|Major Groups > Clubs & Corals > Thelephora palmata|
by Michael Kuo, 5 October 2022
Thelephora palmata is a European and North American coral mushroom recognized by its association with conifers, its dark colors at maturity, its flattened mature branches—and, especially, by its foul odor. The odor is reminiscent of fetid garlic or rotting cabbage, depending on which source you consult. My friend Hoa, who collected the mushrooms described and illustrated here, says Thelephora palmata smells like "radishes, cauliflower, and farts."
Compare Thelephora palmata with Thelephora anthocephala, which is smaller, has branches that are less flattened, and is associated with hardwoods.
Thanks to Hoa Pham for documenting, collecting, and preserving Thelephora palmata for study; her collection is deposited in The Herbarium of Michael Kuo.
Ecology: Mycorrhizal with conifers; growing alone or gregariously, on the ground; summer and fall; originally described from Carniola (in present-day Slovenia); widespread in Europe and North America. The illustrated and described collection is from Colorado.
Fruiting Body: A branching structure 4–10 cm across and 3–10 cm high, with branches arising from shared stem structures.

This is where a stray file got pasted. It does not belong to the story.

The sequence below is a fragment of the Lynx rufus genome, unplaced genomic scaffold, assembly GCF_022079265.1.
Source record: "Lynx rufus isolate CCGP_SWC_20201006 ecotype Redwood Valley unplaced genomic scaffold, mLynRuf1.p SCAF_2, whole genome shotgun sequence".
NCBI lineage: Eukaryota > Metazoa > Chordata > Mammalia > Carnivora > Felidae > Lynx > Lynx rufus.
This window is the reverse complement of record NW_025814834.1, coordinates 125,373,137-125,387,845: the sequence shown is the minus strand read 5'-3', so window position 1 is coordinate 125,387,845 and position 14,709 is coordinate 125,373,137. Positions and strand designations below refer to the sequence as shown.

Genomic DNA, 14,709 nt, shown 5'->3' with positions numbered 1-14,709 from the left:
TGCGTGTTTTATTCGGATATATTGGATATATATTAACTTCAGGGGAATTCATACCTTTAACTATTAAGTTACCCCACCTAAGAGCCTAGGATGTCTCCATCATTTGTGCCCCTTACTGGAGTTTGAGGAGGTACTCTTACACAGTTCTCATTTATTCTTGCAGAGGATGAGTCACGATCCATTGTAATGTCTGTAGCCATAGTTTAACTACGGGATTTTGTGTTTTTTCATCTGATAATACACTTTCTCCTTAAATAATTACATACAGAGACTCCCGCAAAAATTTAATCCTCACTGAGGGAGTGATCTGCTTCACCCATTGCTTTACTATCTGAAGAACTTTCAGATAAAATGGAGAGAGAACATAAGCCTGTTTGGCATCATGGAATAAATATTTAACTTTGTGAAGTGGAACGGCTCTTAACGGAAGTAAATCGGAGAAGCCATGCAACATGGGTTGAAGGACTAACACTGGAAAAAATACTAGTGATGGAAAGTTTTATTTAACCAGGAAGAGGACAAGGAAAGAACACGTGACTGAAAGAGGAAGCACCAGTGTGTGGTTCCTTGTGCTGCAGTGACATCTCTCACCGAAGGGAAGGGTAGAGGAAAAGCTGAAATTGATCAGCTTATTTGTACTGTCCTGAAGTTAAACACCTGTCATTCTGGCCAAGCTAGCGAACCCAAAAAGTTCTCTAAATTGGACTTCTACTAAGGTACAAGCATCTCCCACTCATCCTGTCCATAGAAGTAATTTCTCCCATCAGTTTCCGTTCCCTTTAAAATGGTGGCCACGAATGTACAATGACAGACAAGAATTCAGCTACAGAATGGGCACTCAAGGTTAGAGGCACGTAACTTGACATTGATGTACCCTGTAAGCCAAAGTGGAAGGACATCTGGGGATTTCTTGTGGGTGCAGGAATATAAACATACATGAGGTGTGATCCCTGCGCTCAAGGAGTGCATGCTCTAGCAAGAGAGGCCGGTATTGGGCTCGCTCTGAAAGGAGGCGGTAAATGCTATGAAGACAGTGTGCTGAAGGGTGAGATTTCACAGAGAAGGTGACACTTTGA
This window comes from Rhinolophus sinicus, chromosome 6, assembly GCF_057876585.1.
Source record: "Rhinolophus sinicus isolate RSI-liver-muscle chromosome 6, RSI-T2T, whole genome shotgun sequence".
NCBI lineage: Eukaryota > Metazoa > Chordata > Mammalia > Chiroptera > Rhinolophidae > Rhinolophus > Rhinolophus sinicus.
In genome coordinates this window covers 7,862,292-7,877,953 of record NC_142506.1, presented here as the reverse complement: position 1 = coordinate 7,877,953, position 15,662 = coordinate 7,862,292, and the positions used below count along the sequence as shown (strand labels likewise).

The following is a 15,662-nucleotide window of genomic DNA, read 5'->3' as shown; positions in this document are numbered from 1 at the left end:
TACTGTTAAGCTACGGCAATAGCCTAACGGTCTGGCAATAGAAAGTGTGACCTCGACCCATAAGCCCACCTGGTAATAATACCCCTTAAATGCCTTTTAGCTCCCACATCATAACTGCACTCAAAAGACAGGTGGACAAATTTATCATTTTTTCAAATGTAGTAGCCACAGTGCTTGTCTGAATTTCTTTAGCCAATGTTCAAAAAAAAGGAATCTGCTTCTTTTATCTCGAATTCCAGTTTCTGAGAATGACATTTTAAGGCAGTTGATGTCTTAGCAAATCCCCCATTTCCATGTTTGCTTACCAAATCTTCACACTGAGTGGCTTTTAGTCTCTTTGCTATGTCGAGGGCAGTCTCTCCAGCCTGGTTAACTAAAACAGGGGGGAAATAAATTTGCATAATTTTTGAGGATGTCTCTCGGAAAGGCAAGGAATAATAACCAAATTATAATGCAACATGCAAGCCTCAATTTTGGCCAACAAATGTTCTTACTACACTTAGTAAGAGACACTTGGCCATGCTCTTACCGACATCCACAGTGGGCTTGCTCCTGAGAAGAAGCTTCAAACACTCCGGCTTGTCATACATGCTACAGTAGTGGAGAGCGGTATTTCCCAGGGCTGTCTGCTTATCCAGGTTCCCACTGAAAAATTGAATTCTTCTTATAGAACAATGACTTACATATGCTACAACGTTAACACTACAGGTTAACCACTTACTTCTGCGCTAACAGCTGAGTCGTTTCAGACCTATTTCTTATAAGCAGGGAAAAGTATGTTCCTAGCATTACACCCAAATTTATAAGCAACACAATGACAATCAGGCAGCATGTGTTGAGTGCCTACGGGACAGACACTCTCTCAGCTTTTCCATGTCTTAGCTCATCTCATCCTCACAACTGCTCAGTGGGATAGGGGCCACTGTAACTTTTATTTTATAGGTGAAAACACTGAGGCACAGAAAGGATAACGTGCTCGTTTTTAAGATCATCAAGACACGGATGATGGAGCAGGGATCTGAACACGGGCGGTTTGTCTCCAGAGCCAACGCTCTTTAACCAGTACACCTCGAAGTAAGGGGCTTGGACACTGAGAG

Branches: Numerous; individually cylindric at first, but becoming flattened with development; surface becoming slightly wrinkled; at first whitish, becoming brown to dark purplish brown.
Stem: Hard to define precisely, but generally about 2–3 cm high and up to 0.5 cm thick; tough; dark gray to black; united with other stems basally.
Flesh: Stringy; fairly tough; brownish to whitish; unchanging when sliced.
Odor: Strong and foul (see discussion above).
Microscopic Features: Spores 8–11 x 6–8 µm (excluding ornamentation); vaguely ellipsoid to more or less subglobose—occasionally slightly lobed; covered with spines about 1 µm wide at the base, extending 0.5–1 µm high; brownish in KOH. Basidia 40–70 x 6–10 µm; clavate to widely cylindric; 4-sterigmate. Cystidia not found. Hyphae of the hymenium 3–8 µm wide, brown in KOH. Tramal elements grayish green to bluish in KOH. Clamp connections present.
REFERENCES: (G. A. Scopoli, 1772) E. M. Fries, 1821. (Burt, 1914; Corner, 1968; Phillips, 1981; Arora, 1986; Breitenbach & Kränzlin, 1986; Phillips, 1991/2005; Schalkwijk-Barendsen, 1991; Stalpers, 1993; Barron, 1999; Roody, 2003; McNeil, 2006; Miller & Miller, 2006; Trudell & Ammirati, 2009; Buczacki et al., 2013; Ramírez-López et al., 2015; Desjardin, Wood & Stevens, 2015; Siegel & Schwarz, 2016; Gminder & Böhning, 2017; Kibby, 2017; Woehrel & Light, 2017; Elliott & Stephenson, 2018; Læssøe & Petersen, 2019.) Herb. Kuo 08262202.
This site contains no information about the edibility or toxicity of mushrooms.
Cite this page as:
Kuo, M. (2022, October). Thelephora palmata. Retrieved from the MushroomExpert.Com Web site: http://www.mushroomexpert.com/thelephora_palmata.html